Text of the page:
A Review by Jason
Starring: Nicolas Cage, Aaron Johnson, Clark Duke, Mark Strong
Directed by: Matthew Vaughn
Rated:R for strong brutal violence throughout, pervasive language, sexual content, nudity and some drug use – some involving children
Movie Released: 2010
Please note, the following review does contain some spoilers. For a non-spoiler review of this film, please read The Mike’s original review of Kick Ass.
Many of you may in fact remember that The Mike wrote a very nice review of Kick-Ass on his site From Midnight With Love, that was cross posted on this site when Kick-Ass first came out. Now I’m never the type to say that movie maniac, The Mike has gotten something wrong. In fact, I’m a firm believer that you are never truly “wrong” when defending an opinion on movies (unless you are defending films like “Just Married” and “Juwanna Mann”). However, having seen the film Kick-Ass finally after months of avoiding it for some unknown reason, I felt the need to answer the question: Does Kick Ass actually kick ass?
Sadly enough after having seen the film, I’m not sure if there is a clear cut answer to that seemingly simplistic question. On one hand, Kick-Ass does feature a slew of scenes that do in deed involve ass kicking. If they involve our main character, the wannabe super hero, it involves him receiving said ass kicking. If it involves Hit Girl, the 9 year old revenge machine chocked full of brutal cuteness it also in deed kicks ass.
Where Kick-Ass may go wrong as a film is that it tows a very fine line between being what it strives not to be: just another comic book movie. The appeal of Kick-Ass is that it is a story about a normal kid who wants to be a super hero. He asks the question, “Why aren’t there real life super heroes?” and then aspires and tries to be one. The end result is, much like in real life he finds that being a super hero is harder than it looks, and no comic books look at any of the moral ramifications, or even the simple fact that the good guy doesn’t always win. This film set out to be different, and travelled down that road at a slow steady pace. This plot angle was fresh, new and inviting to audiences, at least until it hit the fork in the road.
For some reason, Kick-Ass decided to veer left and go the way of every comic book movie before it. We as viewers are told to believe that he damages his nerve endings and can’t feel pain and the police turn a seemingly blind eye to vigilante justice by caped heroes. Kick-Ass becomes the cliche of all modern comic book films, while still trying to be edgy and mock comic book films. If it’s intent was to indeed mock the comic book film, it was actually mocking the fabric that was used to sew this film. If it wasn’t actually mocking, but instead trying to be original it fails as well. Kick-Ass simply becomes another R rated comic book movie that follows the same pattern as all others with tiny bit of twist. It’s like making an R rated Spider-man film with Michael Cera as Peter Parker. -If you find that intriguing, may god have mercy on your soul!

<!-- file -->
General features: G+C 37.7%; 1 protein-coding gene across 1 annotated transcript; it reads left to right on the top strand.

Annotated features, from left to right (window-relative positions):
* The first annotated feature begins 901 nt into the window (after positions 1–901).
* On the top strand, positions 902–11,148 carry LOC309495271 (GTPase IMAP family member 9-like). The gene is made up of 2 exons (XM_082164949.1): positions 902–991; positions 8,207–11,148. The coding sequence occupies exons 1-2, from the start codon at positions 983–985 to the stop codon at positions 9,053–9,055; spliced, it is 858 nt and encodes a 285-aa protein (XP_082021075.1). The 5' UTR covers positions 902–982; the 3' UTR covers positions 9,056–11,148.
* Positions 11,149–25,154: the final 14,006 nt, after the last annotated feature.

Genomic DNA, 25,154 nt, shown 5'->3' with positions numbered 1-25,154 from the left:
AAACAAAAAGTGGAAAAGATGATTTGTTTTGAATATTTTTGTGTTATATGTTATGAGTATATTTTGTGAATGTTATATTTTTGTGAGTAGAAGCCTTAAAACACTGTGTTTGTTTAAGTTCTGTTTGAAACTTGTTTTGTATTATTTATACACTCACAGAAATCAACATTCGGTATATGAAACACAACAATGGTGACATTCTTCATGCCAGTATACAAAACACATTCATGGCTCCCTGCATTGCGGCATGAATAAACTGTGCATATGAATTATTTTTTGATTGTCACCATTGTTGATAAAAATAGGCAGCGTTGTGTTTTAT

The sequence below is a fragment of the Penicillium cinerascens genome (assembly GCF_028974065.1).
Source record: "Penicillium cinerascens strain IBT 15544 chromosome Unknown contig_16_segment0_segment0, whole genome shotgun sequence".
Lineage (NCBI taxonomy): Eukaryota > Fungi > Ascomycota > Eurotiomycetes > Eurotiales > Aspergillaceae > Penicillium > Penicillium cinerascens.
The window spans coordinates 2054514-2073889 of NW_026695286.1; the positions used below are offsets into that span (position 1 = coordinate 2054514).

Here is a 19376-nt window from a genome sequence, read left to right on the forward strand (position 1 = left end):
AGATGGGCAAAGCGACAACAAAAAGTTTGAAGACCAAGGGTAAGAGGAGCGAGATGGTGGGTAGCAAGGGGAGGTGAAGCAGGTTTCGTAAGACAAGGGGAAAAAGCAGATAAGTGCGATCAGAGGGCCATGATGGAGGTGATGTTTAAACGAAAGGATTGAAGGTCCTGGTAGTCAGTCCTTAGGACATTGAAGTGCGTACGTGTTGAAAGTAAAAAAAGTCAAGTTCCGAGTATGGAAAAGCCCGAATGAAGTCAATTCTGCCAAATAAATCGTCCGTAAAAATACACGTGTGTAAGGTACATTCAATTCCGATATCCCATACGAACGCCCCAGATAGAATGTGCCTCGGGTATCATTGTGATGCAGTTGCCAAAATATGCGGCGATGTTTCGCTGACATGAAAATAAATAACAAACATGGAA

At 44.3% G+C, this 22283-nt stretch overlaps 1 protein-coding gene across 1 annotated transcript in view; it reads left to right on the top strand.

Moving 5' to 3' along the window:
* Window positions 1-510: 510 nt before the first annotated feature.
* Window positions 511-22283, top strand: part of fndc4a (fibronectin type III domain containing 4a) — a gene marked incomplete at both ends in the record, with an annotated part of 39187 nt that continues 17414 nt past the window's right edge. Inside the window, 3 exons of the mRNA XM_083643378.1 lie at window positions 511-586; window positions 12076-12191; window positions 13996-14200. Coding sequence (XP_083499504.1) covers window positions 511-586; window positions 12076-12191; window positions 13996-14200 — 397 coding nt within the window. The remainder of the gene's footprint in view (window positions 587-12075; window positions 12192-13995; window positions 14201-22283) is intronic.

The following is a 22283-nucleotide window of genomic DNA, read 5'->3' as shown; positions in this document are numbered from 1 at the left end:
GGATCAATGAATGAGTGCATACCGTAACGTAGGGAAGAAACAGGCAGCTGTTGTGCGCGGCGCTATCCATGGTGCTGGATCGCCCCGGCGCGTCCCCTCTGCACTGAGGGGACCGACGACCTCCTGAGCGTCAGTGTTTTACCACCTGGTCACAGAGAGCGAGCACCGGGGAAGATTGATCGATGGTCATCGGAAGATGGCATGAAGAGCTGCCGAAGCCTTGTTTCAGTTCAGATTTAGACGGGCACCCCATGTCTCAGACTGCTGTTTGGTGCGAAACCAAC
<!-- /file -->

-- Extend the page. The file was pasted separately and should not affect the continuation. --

Now few can argue that Chloe Moretz as Hit Girl simply steals the show. After all, our main character is uninteresting and just a complete uninformed buffoon. But one must really question what makes Moretz steal the screen in the first place. No one can deny that Moretz’s banter with her father (Nic Cage) might be some of the best father/daughter banter they have seen in a while, despite being vulgar and containing ridiculous subject matter. In fact, Kick-Ass gave birth to a worthy Nicolas Cage character that we haven’t seen since Cage was screaming “I’m Castor Troy!” and pummelling inmates with a lunch tray in Face/Off. Despite Cage’s off beat and quasi-irritating channelling of Adam West’s Batman, there is just something amazing that happens as Cage grins and says…”Huh… okay. Two more rounds. No wincing… No whining! And you got yourself a deal, young lady ; Good Call Baby Doll!” as he fires another round into his daughter’s bullet proof vest. However, a further examination of the Hit Girl character needs to be examined.
I can’t help but wonder if Hit Girl was not a 9 year old girl thrown into a “un-natural” scenario we would be having as much talk about this film. Action movie fans seem to be praising this as something mind blowing as we watch a little girl exhibit the same gun play that we see in comic book films like the Punisher, or in film’s like The Matrix (or any film John Woo has gotten his hands on). The point is, the action sequences lack originality, and are some of the most cliched moments I have seen on film. They are almost a parody of other action films and comic book films. The only reason we find them mind blowing is because it involves a child, and it is “funny” to see a little girl out of her element beating down baddies. One then must again ask, is Kick-Ass meant to be taken seriously or as mockery of it’s predecessors?
The point of this all is not to bash on a film that on many levels I did actually have fun with. My problem was this film just didn’t know what it was. So instead of deciding what it was, it tried to be two things at once. In my opinion, in order for Kick-Ass to be truly kick ass, it needed to take a stand. It did not. It took the cowards way out and towed a middle line poorly. If it wasn’t for a strong performance by Nic Cage and Chloe Moretz the film actually had little to nothing going for it. In the end, Kick-Ass is a fun flick to watch, but too many action/comic nerds are putting it up on a pedestal that it doesn’t quite deserve.